The mission of the Jérôme Lejeune Foundation USA is to provide research, care, and advocacy to benefit those with genetic intellectual disabilities. This is carried out by conducting, promoting, and funding in the United States therapeutically oriented research; by assisting in the development of healthcare services for these individuals; and by serving as their advocate in a spirit of respect for the dignity of all human persons.
Created in 1996 in Paris and in 2011 in the United States, the Jérôme Lejeune Foundation is registered with the Internal Revenue Service as a 501(c)(3) nonprofit corporation serving those with genetic intellectual disabilities and their families:
- Research in order to identify targeted treatments for patients affected by genetic intellectual disabilities. The Jérôme Lejeune Foundation it is the world’s largest private funder of research on trisomy 21 (Down Syndrome) and other disabilities such as fragile X syndrome, Rhett syndrome, Prader-Willi syndrome, and others. Projects funded by the Foundation are now beginning to move into early clinical trials with the great hope that commercially available products will be available to improve the lives of those affected by genetic intellectual disabilities within 10 years.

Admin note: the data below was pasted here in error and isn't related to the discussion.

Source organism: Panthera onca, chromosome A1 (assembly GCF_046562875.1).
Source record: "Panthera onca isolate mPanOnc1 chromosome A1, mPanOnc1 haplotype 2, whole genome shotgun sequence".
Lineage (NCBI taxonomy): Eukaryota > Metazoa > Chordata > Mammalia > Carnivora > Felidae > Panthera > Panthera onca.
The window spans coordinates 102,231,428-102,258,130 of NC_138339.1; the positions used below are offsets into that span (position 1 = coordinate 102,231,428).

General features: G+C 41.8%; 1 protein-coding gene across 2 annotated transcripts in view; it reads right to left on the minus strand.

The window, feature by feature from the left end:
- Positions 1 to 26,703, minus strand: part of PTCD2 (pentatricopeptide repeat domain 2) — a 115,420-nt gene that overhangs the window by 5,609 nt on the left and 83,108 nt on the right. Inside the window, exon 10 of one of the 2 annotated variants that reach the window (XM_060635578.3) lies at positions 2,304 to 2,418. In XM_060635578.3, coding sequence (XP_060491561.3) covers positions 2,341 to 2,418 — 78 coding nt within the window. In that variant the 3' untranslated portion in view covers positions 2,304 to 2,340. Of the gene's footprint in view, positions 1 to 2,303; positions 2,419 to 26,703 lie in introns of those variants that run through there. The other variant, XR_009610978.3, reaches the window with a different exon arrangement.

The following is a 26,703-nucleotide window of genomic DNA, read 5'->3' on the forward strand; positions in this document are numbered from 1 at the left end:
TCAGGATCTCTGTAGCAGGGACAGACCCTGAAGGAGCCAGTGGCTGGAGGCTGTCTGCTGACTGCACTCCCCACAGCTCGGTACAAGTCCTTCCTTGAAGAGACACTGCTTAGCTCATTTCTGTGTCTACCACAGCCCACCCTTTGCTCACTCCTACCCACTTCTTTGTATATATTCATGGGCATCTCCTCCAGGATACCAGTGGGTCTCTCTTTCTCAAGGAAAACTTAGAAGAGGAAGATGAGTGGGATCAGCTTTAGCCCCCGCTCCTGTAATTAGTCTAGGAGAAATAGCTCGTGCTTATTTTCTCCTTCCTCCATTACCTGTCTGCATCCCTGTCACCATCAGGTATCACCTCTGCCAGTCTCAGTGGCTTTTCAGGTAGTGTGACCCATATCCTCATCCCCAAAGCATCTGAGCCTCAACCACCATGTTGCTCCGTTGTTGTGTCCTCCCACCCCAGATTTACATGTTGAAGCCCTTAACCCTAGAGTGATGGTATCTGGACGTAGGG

- Care to provide specialized medical treatment and follow-up throughout the patient’s life. The U.S. Foundation intends to develop and promote a model of care for patients in the United States based upon the work of the Lejeune Institute in Paris, a medical clinic which provides care to over 5,000 patients.
- Advocacy for the fundamental human rights of persons with genetic intellectual disability. The Jerome Lejeune Foundation is committed to the inherent human dignity of all persons and the protection of life from conception to natural death. Through educational programs, publications, and engagement in bioethical debates the Foundation works to ensure that persons with genetic intellectual disabilities are understood and respected for the unique gifts they bring to the human community.